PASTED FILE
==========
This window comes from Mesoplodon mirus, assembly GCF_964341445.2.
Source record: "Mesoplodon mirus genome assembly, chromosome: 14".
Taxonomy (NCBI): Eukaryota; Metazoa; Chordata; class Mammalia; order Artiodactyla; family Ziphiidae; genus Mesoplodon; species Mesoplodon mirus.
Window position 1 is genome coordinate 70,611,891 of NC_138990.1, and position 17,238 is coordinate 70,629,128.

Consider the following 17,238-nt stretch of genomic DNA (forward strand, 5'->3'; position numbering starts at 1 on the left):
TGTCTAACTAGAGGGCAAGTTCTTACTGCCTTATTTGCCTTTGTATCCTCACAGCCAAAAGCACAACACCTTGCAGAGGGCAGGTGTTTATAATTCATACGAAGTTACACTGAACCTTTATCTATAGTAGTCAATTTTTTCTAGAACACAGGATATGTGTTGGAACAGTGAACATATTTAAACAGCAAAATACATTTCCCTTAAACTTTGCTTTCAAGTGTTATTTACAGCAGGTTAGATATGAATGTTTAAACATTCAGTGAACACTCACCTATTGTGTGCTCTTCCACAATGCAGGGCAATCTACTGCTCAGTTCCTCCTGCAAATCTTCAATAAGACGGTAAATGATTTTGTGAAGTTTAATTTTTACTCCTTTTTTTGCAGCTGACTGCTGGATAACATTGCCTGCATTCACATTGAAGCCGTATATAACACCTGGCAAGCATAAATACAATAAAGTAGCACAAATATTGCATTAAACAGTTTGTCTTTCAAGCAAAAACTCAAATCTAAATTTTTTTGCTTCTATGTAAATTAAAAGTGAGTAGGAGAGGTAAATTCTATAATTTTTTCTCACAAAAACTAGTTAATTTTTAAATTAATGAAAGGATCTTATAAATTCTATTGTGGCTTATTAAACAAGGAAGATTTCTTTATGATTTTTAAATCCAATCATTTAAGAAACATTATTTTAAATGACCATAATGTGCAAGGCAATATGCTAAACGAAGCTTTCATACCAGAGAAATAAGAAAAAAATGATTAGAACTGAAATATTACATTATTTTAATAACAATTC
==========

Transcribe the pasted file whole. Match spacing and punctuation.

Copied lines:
This window comes from Mesoplodon mirus, assembly GCF_964341445.2.
Source record: "Mesoplodon mirus genome assembly, chromosome: 14".
Taxonomy (NCBI): Eukaryota; Metazoa; Chordata; class Mammalia; order Artiodactyla; family Ziphiidae; genus Mesoplodon; species Mesoplodon mirus.
Window position 1 is genome coordinate 70,611,891 of NC_138990.1, and position 17,238 is coordinate 70,629,128.

Consider the following 17,238-nt stretch of genomic DNA (forward strand, 5'->3'; position numbering starts at 1 on the left):
TGTCTAACTAGAGGGCAAGTTCTTACTGCCTTATTTGCCTTTGTATCCTCACAGCCAAAAGCACAACACCTTGCAGAGGGCAGGTGTTTATAATTCATACGAAGTTACACTGAACCTTTATCTATAGTAGTCAATTTTTTCTAGAACACAGGATATGTGTTGGAACAGTGAACATATTTAAACAGCAAAATACATTTCCCTTAAACTTTGCTTTCAAGTGTTATTTACAGCAGGTTAGATATGAATGTTTAAACATTCAGTGAACACTCACCTATTGTGTGCTCTTCCACAATGCAGGGCAATCTACTGCTCAGTTCCTCCTGCAAATCTTCAATAAGACGGTAAATGATTTTGTGAAGTTTAATTTTTACTCCTTTTTTTGCAGCTGACTGCTGGATAACATTGCCTGCATTCACATTGAAGCCGTATATAACACCTGGCAAGCATAAATACAATAAAGTAGCACAAATATTGCATTAAACAGTTTGTCTTTCAAGCAAAAACTCAAATCTAAATTTTTTTGCTTCTATGTAAATTAAAAGTGAGTAGGAGAGGTAAATTCTATAATTTTTTCTCACAAAAACTAGTTAATTTTTAAATTAATGAAAGGATCTTATAAATTCTATTGTGGCTTATTAAACAAGGAAGATTTCTTTATGATTTTTAAATCCAATCATTTAAGAAACATTATTTTAAATGACCATAATGTGCAAGGCAATATGCTAAACGAAGCTTTCATACCAGAGAAATAAGAAAAAAATGATTAGAACTGAAATATTACATTATTTTAATAACAATTC